bosnia report
New Series No: 27-28 January - May 2002
 
The Brussels enigma
by Milka Tadic-Mijovic

It is deeply ironic that, two days before the start of Milosevic’s trial in The Hague, just a couple of hundred kilometres away in Brussels Javier Solana was pressurizing Milo Djukanovic to give up the project of Montenegro’s independence, so that the Serbian dictator’s construction could be preserved: a country established by bloody crimes and from whose centre were directed massacres unprecedented in Europe since the end of the Second World War. FRY, which for a decade was Europe’s deadly nightmare, has become the West’s premier interest - for which it is ready to sacrifice Montenegro.

What motivates Javier Solana to defend so ardently Milosevic’s artificial construction, and to demand with threats that Montenegro should remain within it? Guilt for the bombing of FRY? A desire to compensate Serbia with Montenegrin territory and sea for the wars it has waged and lost? A wish to postpone any solution of the Kosovo problem? Or to score another diplomatic success after Macedonia? Whatever they may be, Solana’s personal motives do not matter so far as Montenegro is concerned. More important is the fact that the EU is doing all it can to negate a right embedded in Europe’s democratic tradition: the right of citizens to decide in a free referendum the fate of their own country.

When, at the end of last year, Solana began his mission of saving FRY, he offered Belgrade maintenance of the status quo for between three and five years. But this proposal was rejected by the Serbian political elite. Solana’s new deal involves a significant concession at Montenegro’s expense. Instead of maintenance of the status quo, Djukanovic is now being asked to legitimize the dead federal structures: i.e. to revive FRY, which after Milosevic’s constitutional coup in 2000 lost all internal legitimacy.

Before consulting with his party and coalition partners at home, Djukanovic travelled to Ljubljana, where Slovene president Milan Kucan gave him support when he declared that the Montenegrin people has the right to self-determination, and that this right is stronger than the wishes of the international community. The Slovene president knows what he is talking about. At the start of the 1990s his country also came under great pressure from the West, while the JNA threat dangled over its head. Slovenia, however, did not renounce its decision to conduct a plebiscite. Djukanovic also met in Belgrade with Austrian president Thomas Klestil, who repeated the EU’s position on maintenance of the federation. Following this meeting Djukanovic told the press: ‘I have never said that a referendum is the only way to regain statehood.’ This statement was seen as a first sign of his readiness to concede.

Djukanovic will present the Brussels plan first of all to his party colleagues. There he will face a current led by Svetozar Marovic, who for weeks now from behind the scenes has been preparing the Montenegrin public for accepting a compromise. He has been praised for this by British ambassador Charles Crawford, another fighter for maintenance of FRY. Crawford has been impressed by the tolerance shown by the DPS vice-president, his understanding for the position of the international community, his eagerness to ‘maintain the ties with Serbia’ and accept a compromise solution. On the other hand the pro-independence parties, the LSCG and the SDP, say that postponement of the referendum would amount to a defeat of Montenegro’s state project. Milorad Zivkovic, leader of the LSCG, has made it clear that if the Montenegrin president declares a moratorium on this issue, ‘he will have to find someone else to support his minority government’. Miodrag Ilickovic, vice-president of the SDP, has also rejected postponement of the referendum, even by only a year. He also sharply criticised the position of the EU: ‘They are trying Milosevic’s policy in The Hague, while in Brussels they are offering the same policy to Podgorica.’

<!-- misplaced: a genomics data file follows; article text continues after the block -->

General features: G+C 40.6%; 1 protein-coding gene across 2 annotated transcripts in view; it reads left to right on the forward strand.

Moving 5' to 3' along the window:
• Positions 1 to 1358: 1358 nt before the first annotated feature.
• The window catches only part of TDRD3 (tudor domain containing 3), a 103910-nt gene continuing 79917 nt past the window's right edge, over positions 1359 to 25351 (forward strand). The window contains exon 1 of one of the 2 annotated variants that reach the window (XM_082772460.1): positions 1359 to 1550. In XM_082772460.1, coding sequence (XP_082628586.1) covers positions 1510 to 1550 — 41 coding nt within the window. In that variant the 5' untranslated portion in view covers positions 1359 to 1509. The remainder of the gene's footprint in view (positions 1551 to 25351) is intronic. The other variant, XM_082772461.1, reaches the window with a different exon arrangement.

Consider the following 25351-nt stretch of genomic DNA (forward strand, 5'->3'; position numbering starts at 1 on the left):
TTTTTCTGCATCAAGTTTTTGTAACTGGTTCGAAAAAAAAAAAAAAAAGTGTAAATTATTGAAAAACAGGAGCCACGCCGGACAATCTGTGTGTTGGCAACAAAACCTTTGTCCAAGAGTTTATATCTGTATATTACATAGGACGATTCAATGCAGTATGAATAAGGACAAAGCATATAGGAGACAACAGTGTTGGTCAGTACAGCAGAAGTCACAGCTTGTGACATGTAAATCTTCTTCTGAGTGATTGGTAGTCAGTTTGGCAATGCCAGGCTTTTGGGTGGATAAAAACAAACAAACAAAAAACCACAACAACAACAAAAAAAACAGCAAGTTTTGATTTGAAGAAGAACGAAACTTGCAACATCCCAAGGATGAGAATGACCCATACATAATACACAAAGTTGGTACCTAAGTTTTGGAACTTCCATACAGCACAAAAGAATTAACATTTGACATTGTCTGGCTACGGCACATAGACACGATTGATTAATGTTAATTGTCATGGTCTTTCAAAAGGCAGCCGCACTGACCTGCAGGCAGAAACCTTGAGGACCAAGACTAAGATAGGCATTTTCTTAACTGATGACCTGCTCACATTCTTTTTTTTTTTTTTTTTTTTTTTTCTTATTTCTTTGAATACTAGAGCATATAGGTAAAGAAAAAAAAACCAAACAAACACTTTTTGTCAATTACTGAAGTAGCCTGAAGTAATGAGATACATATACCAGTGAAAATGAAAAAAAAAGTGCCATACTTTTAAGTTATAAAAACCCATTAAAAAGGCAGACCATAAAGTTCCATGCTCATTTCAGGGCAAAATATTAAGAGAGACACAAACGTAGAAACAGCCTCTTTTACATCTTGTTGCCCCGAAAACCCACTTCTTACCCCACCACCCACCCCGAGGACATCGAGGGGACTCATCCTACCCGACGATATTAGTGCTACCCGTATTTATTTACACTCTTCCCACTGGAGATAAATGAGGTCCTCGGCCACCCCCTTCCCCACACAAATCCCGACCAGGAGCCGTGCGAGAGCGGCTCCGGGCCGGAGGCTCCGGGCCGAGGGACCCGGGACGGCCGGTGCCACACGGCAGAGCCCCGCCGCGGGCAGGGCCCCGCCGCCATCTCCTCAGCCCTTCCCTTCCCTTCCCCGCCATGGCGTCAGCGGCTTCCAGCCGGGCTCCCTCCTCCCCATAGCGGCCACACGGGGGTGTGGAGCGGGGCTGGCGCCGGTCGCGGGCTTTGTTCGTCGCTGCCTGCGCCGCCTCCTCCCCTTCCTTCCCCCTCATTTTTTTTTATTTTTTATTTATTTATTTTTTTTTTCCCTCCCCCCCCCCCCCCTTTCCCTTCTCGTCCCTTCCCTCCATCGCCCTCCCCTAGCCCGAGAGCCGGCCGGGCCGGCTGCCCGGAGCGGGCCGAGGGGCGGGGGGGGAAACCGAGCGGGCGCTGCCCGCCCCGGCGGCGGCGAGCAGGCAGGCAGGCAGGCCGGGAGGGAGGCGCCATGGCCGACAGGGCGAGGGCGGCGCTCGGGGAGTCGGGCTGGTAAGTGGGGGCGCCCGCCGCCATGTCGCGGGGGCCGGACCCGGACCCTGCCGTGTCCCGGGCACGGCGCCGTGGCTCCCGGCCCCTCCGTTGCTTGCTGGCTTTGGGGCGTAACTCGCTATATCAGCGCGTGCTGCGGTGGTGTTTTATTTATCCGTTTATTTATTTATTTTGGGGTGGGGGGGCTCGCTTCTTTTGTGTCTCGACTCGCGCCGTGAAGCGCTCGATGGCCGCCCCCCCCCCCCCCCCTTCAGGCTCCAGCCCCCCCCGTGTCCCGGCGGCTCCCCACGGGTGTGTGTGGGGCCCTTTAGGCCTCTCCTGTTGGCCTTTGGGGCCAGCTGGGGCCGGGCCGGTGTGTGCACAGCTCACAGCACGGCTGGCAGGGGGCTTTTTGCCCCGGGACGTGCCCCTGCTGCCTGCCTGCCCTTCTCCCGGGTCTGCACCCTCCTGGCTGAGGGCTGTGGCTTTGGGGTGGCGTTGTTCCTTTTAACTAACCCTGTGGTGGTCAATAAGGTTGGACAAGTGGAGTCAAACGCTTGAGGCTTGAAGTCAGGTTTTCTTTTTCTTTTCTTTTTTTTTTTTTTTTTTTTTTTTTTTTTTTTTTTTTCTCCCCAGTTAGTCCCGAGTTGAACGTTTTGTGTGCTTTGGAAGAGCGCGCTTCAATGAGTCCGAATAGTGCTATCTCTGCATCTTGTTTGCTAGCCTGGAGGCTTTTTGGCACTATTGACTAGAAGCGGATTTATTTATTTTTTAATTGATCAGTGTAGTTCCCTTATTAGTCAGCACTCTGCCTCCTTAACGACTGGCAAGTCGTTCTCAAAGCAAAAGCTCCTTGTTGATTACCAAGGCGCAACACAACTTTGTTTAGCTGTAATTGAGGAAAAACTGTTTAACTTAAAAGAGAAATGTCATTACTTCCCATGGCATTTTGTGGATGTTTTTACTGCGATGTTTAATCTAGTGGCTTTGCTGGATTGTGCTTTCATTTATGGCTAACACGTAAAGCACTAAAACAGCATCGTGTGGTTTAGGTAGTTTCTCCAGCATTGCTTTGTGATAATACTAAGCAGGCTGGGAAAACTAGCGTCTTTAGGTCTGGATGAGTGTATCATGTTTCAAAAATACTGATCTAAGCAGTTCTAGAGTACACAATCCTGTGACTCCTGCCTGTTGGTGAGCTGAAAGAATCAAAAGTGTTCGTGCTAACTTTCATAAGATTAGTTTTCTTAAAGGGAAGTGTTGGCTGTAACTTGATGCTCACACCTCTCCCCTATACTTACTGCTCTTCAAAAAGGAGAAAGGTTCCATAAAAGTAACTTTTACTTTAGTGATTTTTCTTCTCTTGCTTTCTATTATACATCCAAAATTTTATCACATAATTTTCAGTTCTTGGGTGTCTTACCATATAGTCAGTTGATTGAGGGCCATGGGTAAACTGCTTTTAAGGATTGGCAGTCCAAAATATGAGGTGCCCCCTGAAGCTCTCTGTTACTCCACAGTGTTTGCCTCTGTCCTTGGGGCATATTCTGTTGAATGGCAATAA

It is clear that acceptance of Solana’s proposal would result in the break-up of the pro-independence bloc. This would most likely lead to early elections, since the Liberals would withdraw their support from the government and the SDP would walk out of the coalition. The government could survive, theoretically, only by making a ‘historic turn’ and aligning itself with the SNP. Regardless of this hypothetical possibility, however, acceptance by Djukanovic of Solana’s offer would undoubtedly spell his political death. His star still shines only because of the support extended to him by the pro-independence parties. The coalition he headed at the last elections won a majority only because it supported independence for Montenegro.

If Djukanovic gives up on Montenegro’s international recognition, he would be repeating the DPS’s mistake of 1992, when FRY was created not on the basis of the democratically expressed will of its citizens but as a result of the will of its political elites. As Djukanovic himself later admitted, the state which emerged as a result was inherently faulty. The Brussels proposal seeks to create another equally invalid construction.

By seeking postponement of the referendum and maintenance of Montenegro’s union with Serbia, Solana is asking Podgorica to surrender the right of self-determination that is modern Europe’s birthright. There is only one democratic way out of the current impasse: a free and transparent referendum. The decision must be made not by the government, but by the citizens. Anything else is a delusion.

 

This comment has been translated from Monitor (Podgorica), 15 February 2002

 

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